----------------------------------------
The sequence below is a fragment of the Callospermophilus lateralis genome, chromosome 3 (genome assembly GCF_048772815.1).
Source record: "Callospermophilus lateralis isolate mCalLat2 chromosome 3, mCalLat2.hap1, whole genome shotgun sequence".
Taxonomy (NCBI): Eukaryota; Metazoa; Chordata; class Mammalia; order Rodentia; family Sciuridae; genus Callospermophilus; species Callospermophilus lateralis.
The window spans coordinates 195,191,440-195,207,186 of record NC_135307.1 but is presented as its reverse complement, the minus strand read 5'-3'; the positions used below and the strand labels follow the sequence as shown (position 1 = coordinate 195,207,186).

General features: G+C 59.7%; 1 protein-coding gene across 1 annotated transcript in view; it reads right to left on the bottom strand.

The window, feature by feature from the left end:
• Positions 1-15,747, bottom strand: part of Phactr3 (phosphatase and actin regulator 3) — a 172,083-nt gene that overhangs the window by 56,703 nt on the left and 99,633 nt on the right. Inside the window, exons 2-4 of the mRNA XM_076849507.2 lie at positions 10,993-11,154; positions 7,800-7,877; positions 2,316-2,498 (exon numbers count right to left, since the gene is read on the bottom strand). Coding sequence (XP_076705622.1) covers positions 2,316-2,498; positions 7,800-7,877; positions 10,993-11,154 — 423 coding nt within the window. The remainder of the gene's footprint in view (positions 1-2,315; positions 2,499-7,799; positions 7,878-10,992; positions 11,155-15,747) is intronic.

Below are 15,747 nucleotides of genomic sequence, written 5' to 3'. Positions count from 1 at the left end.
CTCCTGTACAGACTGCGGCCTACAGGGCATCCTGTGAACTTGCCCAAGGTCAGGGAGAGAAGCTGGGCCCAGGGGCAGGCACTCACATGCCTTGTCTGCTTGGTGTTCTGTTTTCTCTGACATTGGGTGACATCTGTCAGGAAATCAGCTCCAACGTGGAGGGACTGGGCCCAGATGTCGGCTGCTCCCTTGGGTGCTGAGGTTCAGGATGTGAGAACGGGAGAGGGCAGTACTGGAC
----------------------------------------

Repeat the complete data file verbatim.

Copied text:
The sequence below is a fragment of the Callospermophilus lateralis genome, chromosome 3 (genome assembly GCF_048772815.1).
Source record: "Callospermophilus lateralis isolate mCalLat2 chromosome 3, mCalLat2.hap1, whole genome shotgun sequence".
Taxonomy (NCBI): Eukaryota; Metazoa; Chordata; class Mammalia; order Rodentia; family Sciuridae; genus Callospermophilus; species Callospermophilus lateralis.
The window spans coordinates 195,191,440-195,207,186 of record NC_135307.1 but is presented as its reverse complement, the minus strand read 5'-3'; the positions used below and the strand labels follow the sequence as shown (position 1 = coordinate 195,207,186).

General features: G+C 59.7%; 1 protein-coding gene across 1 annotated transcript in view; it reads right to left on the bottom strand.

The window, feature by feature from the left end:
• Positions 1-15,747, bottom strand: part of Phactr3 (phosphatase and actin regulator 3) — a 172,083-nt gene that overhangs the window by 56,703 nt on the left and 99,633 nt on the right. Inside the window, exons 2-4 of the mRNA XM_076849507.2 lie at positions 10,993-11,154; positions 7,800-7,877; positions 2,316-2,498 (exon numbers count right to left, since the gene is read on the bottom strand). Coding sequence (XP_076705622.1) covers positions 2,316-2,498; positions 7,800-7,877; positions 10,993-11,154 — 423 coding nt within the window. The remainder of the gene's footprint in view (positions 1-2,315; positions 2,499-7,799; positions 7,878-10,992; positions 11,155-15,747) is intronic.

Below are 15,747 nucleotides of genomic sequence, written 5' to 3'. Positions count from 1 at the left end.
CTCCTGTACAGACTGCGGCCTACAGGGCATCCTGTGAACTTGCCCAAGGTCAGGGAGAGAAGCTGGGCCCAGGGGCAGGCACTCACATGCCTTGTCTGCTTGGTGTTCTGTTTTCTCTGACATTGGGTGACATCTGTCAGGAAATCAGCTCCAACGTGGAGGGACTGGGCCCAGATGTCGGCTGCTCCCTTGGGTGCTGAGGTTCAGGATGTGAGAACGGGAGAGGGCAGTACTGGAC